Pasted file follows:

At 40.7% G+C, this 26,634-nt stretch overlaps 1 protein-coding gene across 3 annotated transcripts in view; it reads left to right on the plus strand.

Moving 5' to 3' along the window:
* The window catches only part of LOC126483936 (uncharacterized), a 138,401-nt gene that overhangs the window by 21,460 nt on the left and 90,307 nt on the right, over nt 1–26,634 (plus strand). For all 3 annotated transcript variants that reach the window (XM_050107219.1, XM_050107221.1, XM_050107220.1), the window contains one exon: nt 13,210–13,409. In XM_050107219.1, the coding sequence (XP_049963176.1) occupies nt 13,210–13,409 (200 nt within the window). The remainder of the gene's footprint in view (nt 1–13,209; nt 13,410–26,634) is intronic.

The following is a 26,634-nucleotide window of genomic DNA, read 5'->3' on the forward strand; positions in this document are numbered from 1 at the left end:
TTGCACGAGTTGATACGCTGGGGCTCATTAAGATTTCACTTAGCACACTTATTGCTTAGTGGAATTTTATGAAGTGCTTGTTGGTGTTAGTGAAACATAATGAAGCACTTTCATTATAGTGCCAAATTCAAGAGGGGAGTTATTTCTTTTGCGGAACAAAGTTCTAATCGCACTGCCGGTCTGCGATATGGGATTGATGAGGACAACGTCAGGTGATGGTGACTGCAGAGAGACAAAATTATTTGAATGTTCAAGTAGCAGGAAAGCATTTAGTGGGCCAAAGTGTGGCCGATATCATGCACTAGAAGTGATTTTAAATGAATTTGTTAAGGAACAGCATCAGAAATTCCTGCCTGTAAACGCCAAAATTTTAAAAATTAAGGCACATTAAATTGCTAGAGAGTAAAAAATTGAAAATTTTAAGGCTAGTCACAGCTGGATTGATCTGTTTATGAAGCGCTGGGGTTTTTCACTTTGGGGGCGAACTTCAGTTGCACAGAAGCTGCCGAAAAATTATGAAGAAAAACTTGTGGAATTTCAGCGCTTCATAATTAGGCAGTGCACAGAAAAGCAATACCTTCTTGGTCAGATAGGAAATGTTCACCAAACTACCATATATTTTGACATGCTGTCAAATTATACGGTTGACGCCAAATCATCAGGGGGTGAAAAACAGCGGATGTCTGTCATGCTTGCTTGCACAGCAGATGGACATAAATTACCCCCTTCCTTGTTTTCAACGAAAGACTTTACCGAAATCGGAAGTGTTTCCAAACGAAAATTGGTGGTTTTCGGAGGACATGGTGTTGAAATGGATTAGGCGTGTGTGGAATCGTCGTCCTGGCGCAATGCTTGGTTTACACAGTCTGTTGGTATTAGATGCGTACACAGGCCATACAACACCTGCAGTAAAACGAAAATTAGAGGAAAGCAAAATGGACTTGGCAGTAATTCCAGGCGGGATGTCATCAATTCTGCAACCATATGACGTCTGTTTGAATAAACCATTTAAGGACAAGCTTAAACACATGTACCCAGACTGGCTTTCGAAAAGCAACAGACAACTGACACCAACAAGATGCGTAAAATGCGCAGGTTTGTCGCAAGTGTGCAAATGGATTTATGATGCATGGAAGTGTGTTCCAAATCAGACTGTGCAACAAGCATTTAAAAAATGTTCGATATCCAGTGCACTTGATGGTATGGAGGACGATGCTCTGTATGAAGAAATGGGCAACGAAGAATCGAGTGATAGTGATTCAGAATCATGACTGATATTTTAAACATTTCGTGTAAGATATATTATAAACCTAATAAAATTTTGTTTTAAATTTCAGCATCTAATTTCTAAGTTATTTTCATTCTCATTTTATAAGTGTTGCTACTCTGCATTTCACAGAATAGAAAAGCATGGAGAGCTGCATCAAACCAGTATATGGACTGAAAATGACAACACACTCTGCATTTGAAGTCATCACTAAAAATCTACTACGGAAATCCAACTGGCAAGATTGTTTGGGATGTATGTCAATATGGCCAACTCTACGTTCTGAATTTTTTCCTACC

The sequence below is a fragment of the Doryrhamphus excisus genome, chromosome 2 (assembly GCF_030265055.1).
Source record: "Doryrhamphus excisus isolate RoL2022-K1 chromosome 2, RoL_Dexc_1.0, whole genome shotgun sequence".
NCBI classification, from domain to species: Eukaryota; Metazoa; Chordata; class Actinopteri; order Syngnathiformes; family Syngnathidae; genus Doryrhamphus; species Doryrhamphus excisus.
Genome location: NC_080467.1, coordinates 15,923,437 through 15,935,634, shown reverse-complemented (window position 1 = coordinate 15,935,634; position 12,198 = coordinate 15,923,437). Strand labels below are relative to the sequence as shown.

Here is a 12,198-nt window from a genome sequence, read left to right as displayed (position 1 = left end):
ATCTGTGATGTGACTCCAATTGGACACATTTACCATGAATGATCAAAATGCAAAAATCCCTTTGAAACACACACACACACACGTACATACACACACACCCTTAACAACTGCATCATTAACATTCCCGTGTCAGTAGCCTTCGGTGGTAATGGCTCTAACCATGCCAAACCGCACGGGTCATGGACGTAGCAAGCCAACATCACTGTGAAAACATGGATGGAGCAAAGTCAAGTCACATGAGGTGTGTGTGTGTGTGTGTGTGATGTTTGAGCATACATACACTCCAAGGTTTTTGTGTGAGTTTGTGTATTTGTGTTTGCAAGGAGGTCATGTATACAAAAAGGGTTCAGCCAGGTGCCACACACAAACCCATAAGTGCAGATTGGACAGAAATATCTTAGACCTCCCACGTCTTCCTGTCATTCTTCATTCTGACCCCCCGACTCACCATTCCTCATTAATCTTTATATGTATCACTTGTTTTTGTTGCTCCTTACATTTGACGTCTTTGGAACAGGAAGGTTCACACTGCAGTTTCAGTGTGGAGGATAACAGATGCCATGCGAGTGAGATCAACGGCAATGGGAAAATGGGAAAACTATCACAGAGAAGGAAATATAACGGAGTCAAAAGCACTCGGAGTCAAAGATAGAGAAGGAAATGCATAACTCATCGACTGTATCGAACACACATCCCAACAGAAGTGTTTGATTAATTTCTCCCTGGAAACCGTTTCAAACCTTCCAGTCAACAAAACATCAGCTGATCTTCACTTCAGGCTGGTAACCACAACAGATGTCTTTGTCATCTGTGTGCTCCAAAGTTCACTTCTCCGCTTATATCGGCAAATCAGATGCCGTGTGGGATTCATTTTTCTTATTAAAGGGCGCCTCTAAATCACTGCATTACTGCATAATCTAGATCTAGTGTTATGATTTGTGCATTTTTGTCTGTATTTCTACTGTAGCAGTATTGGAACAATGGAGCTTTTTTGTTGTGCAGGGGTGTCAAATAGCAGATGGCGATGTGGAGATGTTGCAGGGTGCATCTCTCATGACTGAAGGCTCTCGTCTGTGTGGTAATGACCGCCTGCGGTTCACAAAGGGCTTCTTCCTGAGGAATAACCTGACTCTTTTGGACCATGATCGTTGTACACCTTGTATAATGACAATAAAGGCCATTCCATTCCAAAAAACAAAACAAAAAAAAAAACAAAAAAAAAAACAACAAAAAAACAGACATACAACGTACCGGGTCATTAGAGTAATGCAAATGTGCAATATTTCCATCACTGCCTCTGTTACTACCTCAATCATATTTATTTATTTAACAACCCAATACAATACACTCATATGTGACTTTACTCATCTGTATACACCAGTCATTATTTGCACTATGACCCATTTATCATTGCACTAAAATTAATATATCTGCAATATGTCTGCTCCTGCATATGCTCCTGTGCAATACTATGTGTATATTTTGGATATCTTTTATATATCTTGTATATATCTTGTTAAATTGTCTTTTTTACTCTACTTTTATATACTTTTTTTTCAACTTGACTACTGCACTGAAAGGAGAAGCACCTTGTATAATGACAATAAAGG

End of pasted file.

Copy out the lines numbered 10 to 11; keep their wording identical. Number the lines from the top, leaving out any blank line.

Here is a 12,198-nt window from a genome sequence, read left to right as displayed (position 1 = left end):
ATCTGTGATGTGACTCCAATTGGACACATTTACCATGAATGATCAAAATGCAAAAATCCCTTTGAAACACACACACACACACGTACATACACACACACCCTTAACAACTGCATCATTAACATTCCCGTGTCAGTAGCCTTCGGTGGTAATGGCTCTAACCATGCCAAACCGCACGGGTCATGGACGTAGCAAGCCAACATCACTGTGAAAACATGGATGGAGCAAAGTCAAGTCACATGAGGTGTGTGTGTGTGTGTGTGTGATGTTTGAGCATACATACACTCCAAGGTTTTTGTGTGAGTTTGTGTATTTGTGTTTGCAAGGAGGTCATGTATACAAAAAGGGTTCAGCCAGGTGCCACACACAAACCCATAAGTGCAGATTGGACAGAAATATCTTAGACCTCCCACGTCTTCCTGTCATTCTTCATTCTGACCCCCCGACTCACCATTCCTCATTAATCTTTATATGTATCACTTGTTTTTGTTGCTCCTTACATTTGACGTCTTTGGAACAGGAAGGTTCACACTGCAGTTTCAGTGTGGAGGATAACAGATGCCATGCGAGTGAGATCAACGGCAATGGGAAAATGGGAAAACTATCACAGAGAAGGAAATATAACGGAGTCAAAAGCACTCGGAGTCAAAGATAGAGAAGGAAATGCATAACTCATCGACTGTATCGAACACACATCCCAACAGAAGTGTTTGATTAATTTCTCCCTGGAAACCGTTTCAAACCTTCCAGTCAACAAAACATCAGCTGATCTTCACTTCAGGCTGGTAACCACAACAGATGTCTTTGTCATCTGTGTGCTCCAAAGTTCACTTCTCCGCTTATATCGGCAAATCAGATGCCGTGTGGGATTCATTTTTCTTATTAAAGGGCGCCTCTAAATCACTGCATTACTGCATAATCTAGATCTAGTGTTATGATTTGTGCATTTTTGTCTGTATTTCTACTGTAGCAGTATTGGAACAATGGAGCTTTTTTGTTGTGCAGGGGTGTCAAATAGCAGATGGCGATGTGGAGATGTTGCAGGGTGCATCTCTCATGACTGAAGGCTCTCGTCTGTGTGGTAATGACCGCCTGCGGTTCACAAAGGGCTTCTTCCTGAGGAATAACCTGACTCTTTTGGACCATGATCGTTGTACACCTTGTATAATGACAATAAAGGCCATTCCATTCCAAAAAACAAAACAAAAAAAAAAACAAAAAAAAAAACAACAAAAAAACAGACATACAACGTACCGGGTCATTAGAGTAATGCAAATGTGCAATATTTCCATCACTGCCTCTGTTACTACCTCAATCATATTTATTTATTTAACAACCCAATACAATACACTCATATGTGACTTTACTCATCTGTATACACCAGTCATTATTTGCACTATGACCCATTTATCATTGCACTAAAATTAATATATCTGCAATATGTCTGCTCCTGCATATGCTCCTGTGCAATACTATGTGTATATTTTGGATATCTTTTATATATCTTGTATATATCTTGTTAAATTGTCTTTTTTACTCTACTTTTATATACTTTTTTTTCAACTTGACTACTGCACTGAAAGGAGAAGCACCTTGTATAATGACAATAAAGG